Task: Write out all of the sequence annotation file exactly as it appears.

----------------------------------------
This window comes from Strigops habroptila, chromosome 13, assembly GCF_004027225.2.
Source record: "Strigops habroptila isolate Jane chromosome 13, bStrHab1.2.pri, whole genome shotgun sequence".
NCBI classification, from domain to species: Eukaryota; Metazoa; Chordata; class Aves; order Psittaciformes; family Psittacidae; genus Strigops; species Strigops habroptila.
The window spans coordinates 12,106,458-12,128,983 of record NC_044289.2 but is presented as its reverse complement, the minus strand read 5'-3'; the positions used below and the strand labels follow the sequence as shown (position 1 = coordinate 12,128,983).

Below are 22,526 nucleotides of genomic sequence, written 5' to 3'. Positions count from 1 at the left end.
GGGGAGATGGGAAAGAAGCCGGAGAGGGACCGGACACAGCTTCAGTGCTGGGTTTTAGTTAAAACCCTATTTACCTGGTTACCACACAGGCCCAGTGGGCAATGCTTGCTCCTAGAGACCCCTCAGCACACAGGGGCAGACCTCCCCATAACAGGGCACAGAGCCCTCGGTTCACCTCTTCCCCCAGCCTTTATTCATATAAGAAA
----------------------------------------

This window comes from Strigops habroptila, chromosome 13, assembly GCF_004027225.2.
Source record: "Strigops habroptila isolate Jane chromosome 13, bStrHab1.2.pri, whole genome shotgun sequence".
NCBI classification, from domain to species: Eukaryota; Metazoa; Chordata; class Aves; order Psittaciformes; family Psittacidae; genus Strigops; species Strigops habroptila.
The window spans coordinates 12,106,458-12,128,983 of record NC_044289.2 but is presented as its reverse complement, the minus strand read 5'-3'; the positions used below and the strand labels follow the sequence as shown (position 1 = coordinate 12,128,983).

Below are 22,526 nucleotides of genomic sequence, written 5' to 3'. Positions count from 1 at the left end.
GGGGAGATGGGAAAGAAGCCGGAGAGGGACCGGACACAGCTTCAGTGCTGGGTTTTAGTTAAAACCCTATTTACCTGGTTACCACACAGGCCCAGTGGGCAATGCTTGCTCCTAGAGACCCCTCAGCACACAGGGGCAGACCTCCCCATAACAGGGCACAGAGCCCTCGGTTCACCTCTTCCCCCAGCCTTTATTCATATAAGAAA